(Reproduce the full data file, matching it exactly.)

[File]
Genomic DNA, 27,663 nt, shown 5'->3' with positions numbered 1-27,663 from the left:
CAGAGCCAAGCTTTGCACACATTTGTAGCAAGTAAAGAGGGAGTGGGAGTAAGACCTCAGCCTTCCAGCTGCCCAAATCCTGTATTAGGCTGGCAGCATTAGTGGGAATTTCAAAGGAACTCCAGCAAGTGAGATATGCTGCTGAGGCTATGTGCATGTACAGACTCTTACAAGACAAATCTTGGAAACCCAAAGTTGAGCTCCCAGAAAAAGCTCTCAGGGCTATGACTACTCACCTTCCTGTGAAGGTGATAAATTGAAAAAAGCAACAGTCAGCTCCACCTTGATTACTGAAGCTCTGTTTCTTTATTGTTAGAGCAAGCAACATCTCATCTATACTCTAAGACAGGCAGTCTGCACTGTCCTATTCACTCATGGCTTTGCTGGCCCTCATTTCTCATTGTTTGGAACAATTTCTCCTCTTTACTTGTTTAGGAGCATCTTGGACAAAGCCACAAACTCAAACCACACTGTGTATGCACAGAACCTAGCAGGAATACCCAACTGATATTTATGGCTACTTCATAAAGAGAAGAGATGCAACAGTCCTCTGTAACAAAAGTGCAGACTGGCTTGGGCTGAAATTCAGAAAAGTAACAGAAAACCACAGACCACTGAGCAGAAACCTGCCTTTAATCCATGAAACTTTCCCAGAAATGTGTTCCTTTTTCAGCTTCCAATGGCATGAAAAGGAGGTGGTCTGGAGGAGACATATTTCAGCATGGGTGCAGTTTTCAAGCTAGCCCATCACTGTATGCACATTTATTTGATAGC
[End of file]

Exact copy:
Genomic DNA, 27,663 nt, shown 5'->3' with positions numbered 1-27,663 from the left:
CAGAGCCAAGCTTTGCACACATTTGTAGCAAGTAAAGAGGGAGTGGGAGTAAGACCTCAGCCTTCCAGCTGCCCAAATCCTGTATTAGGCTGGCAGCATTAGTGGGAATTTCAAAGGAACTCCAGCAAGTGAGATATGCTGCTGAGGCTATGTGCATGTACAGACTCTTACAAGACAAATCTTGGAAACCCAAAGTTGAGCTCCCAGAAAAAGCTCTCAGGGCTATGACTACTCACCTTCCTGTGAAGGTGATAAATTGAAAAAAGCAACAGTCAGCTCCACCTTGATTACTGAAGCTCTGTTTCTTTATTGTTAGAGCAAGCAACATCTCATCTATACTCTAAGACAGGCAGTCTGCACTGTCCTATTCACTCATGGCTTTGCTGGCCCTCATTTCTCATTGTTTGGAACAATTTCTCCTCTTTACTTGTTTAGGAGCATCTTGGACAAAGCCACAAACTCAAACCACACTGTGTATGCACAGAACCTAGCAGGAATACCCAACTGATATTTATGGCTACTTCATAAAGAGAAGAGATGCAACAGTCCTCTGTAACAAAAGTGCAGACTGGCTTGGGCTGAAATTCAGAAAAGTAACAGAAAACCACAGACCACTGAGCAGAAACCTGCCTTTAATCCATGAAACTTTCCCAGAAATGTGTTCCTTTTTCAGCTTCCAATGGCATGAAAAGGAGGTGGTCTGGAGGAGACATATTTCAGCATGGGTGCAGTTTTCAAGCTAGCCCATCACTGTATGCACATTTATTTGATAGC